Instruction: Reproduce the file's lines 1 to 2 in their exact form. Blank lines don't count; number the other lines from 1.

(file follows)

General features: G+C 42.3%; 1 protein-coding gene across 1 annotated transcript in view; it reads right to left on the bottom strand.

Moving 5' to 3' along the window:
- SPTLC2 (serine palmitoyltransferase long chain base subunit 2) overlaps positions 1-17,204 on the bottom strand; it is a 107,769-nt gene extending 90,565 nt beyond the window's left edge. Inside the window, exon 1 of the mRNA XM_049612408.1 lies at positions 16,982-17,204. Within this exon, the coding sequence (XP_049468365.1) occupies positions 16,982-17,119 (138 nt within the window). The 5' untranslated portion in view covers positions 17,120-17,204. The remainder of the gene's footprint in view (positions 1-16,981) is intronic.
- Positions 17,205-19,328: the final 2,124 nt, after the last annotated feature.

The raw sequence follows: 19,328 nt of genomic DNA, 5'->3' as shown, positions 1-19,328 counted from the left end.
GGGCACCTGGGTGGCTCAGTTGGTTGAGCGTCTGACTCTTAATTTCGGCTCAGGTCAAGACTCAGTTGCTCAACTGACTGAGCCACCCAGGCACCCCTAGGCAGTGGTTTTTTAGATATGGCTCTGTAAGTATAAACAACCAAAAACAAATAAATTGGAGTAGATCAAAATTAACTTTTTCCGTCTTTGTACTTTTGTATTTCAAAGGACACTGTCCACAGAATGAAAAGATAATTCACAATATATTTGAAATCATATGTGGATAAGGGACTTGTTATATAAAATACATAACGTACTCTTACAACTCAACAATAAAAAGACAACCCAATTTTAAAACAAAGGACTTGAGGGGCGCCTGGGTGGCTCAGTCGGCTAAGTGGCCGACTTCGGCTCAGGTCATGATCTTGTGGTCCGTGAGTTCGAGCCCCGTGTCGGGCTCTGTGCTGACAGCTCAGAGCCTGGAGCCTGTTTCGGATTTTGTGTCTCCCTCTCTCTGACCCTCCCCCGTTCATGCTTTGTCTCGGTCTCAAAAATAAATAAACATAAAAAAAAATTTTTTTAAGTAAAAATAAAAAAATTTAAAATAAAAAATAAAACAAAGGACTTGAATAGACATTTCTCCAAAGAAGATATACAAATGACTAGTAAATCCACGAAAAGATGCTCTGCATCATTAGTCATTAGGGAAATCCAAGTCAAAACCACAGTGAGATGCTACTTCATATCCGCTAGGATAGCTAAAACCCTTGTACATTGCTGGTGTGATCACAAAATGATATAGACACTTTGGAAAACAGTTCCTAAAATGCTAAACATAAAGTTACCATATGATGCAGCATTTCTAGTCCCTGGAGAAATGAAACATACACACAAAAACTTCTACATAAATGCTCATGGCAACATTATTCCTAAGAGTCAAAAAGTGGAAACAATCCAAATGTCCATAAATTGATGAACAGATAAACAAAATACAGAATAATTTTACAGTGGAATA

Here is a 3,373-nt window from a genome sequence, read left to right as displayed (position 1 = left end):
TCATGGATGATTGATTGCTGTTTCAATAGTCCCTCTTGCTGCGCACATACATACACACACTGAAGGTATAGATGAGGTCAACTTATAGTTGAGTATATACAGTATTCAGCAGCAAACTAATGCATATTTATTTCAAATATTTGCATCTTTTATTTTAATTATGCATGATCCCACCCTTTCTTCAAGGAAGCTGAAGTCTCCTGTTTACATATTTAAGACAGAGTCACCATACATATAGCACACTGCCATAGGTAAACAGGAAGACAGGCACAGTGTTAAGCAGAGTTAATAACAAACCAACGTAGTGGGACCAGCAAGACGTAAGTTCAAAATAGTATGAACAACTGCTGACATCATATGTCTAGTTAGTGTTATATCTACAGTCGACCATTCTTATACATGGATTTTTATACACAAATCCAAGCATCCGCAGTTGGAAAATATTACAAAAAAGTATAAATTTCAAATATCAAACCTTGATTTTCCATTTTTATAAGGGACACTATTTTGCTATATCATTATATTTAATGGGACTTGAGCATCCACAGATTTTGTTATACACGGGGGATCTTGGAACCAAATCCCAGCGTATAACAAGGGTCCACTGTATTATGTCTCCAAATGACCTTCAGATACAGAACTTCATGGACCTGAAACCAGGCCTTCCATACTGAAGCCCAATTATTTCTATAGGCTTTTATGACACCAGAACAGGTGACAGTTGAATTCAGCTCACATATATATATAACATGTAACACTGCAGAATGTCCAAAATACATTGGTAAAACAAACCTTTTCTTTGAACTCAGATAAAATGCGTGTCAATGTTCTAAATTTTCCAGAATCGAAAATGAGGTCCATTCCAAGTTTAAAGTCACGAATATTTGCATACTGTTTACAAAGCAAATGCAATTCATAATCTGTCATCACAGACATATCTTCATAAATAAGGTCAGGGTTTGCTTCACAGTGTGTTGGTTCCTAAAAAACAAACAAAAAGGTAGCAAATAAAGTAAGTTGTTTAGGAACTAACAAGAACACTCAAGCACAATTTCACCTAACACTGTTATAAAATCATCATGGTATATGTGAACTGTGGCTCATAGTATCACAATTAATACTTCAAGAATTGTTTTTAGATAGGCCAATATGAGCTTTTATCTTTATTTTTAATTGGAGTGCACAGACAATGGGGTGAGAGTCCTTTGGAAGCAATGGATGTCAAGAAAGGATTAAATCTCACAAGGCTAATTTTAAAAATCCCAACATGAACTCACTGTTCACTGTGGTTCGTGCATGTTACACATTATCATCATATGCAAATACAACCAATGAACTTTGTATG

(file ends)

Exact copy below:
General features: G+C 42.3%; 1 protein-coding gene across 1 annotated transcript in view; it reads right to left on the bottom strand.

Moving 5' to 3' along the window: